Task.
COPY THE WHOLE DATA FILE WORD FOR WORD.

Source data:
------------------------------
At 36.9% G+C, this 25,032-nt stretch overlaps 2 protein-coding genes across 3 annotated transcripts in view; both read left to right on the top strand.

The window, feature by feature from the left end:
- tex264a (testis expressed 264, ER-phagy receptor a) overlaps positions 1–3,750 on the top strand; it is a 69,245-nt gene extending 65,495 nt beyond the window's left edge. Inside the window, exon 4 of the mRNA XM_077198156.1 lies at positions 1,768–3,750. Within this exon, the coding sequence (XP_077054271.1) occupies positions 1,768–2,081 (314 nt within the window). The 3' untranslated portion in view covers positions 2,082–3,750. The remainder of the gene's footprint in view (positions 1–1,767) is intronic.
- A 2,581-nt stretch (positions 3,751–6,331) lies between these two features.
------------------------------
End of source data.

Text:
At 36.9% G+C, this 25,032-nt stretch overlaps 2 protein-coding genes across 3 annotated transcripts in view; both read left to right on the top strand.

The window, feature by feature from the left end:
- tex264a (testis expressed 264, ER-phagy receptor a) overlaps positions 1–3,750 on the top strand; it is a 69,245-nt gene extending 65,495 nt beyond the window's left edge. Inside the window, exon 4 of the mRNA XM_077198156.1 lies at positions 1,768–3,750. Within this exon, the coding sequence (XP_077054271.1) occupies positions 1,768–2,081 (314 nt within the window). The 3' untranslated portion in view covers positions 2,082–3,750. The remainder of the gene's footprint in view (positions 1–1,767) is intronic.
- A 2,581-nt stretch (positions 3,751–6,331) lies between these two features.